A few years ago I was introduced to a ring light thanks to Jeff Janowski. He's a wonderfully talented photographer and friend of ours (and I love his wife Vicky so much.)
A ring light does wonders for your face. It helps you pop and a lot of portrait photographers like it.
If you're going to buy a ring light, they can be very expensive. Even the "diva ring light" online is $200. Gurl, I ain't got $200 for a light right now!
So, I scoured the internet for DIYs and I found one that I really liked -- one that was cheap, simple and effective.
The pictures below were just quick pics I took with my phone (a Samsung S6) -- but I think they're pretty good for being phone pics!
Anyway, on to the lights. If you want to bypass everything I write and watch the video that inspired me, check out Ashlynn B's YouTube channel.
I slightly diverted from her tutorial. Here's what I used (with Amazon links) -
- 14" wide floral craft ring (wreath) ($7)
- 14" wood hoop for embroidery ($7)
- gorilla glue (had it in the house)
- white spray paint (had it in the house)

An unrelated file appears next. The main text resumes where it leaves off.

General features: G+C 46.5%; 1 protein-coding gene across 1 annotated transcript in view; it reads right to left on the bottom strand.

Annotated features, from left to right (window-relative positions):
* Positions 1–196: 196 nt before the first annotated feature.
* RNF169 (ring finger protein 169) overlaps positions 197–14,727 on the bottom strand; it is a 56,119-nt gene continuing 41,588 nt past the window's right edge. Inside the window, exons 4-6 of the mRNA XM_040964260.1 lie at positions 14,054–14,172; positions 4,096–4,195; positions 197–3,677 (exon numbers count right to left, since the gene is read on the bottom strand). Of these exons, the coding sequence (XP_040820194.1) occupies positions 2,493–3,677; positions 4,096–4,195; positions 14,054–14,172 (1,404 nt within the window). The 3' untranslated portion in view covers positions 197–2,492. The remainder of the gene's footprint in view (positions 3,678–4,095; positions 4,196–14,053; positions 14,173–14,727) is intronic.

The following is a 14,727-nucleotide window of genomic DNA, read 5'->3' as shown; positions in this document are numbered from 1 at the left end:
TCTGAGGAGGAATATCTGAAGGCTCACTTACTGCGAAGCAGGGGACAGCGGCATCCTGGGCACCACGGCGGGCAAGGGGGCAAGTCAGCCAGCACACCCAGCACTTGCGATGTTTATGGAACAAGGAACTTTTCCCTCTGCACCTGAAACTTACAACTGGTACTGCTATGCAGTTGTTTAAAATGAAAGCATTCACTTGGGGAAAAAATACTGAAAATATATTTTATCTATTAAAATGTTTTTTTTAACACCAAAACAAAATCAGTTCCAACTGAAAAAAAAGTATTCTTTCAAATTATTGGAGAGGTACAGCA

- 12v DC adapter ($9)
- LED light strips (cool white) ($10)
(***Ashlynn also uses a hot shoe and wood cube but I haven't done that part yet. I may... or I may not.***)
I also put this together bit-by-bit over the course of several days because it's easiest with my work schedule. In reality, you could finish it as soon as the glue or paint dries.
1. Glue the hoop to the craft ring.
2. Spray paint the hoop/ring. You could use a reflective silver or gold... but I used a white appliance color leftover from a previous project.
3. Add the LED lights. In the YouTube video mentioned above, Ashlynn B lines the inside of her hoop twice. For whatever reason, I did not have the space to do that. So, I did two strips of lights on the outside, one on the inside.
It is really as simple as that. I am thinking of a way to either build a PVC pipe tripod for the light or I am going to try the hot shoe idea in the video mentioned above. I'm not sure yet because I need to find a wood cube and I also have never really farted around with a drill, though I'm sure it's easy. However, it's also easy to use your hands to hold up the light, too.
I think this is a good start to creating a pretty inexpensive light -- I do not claim to be a professional but I do really like the difference it created in my pictures.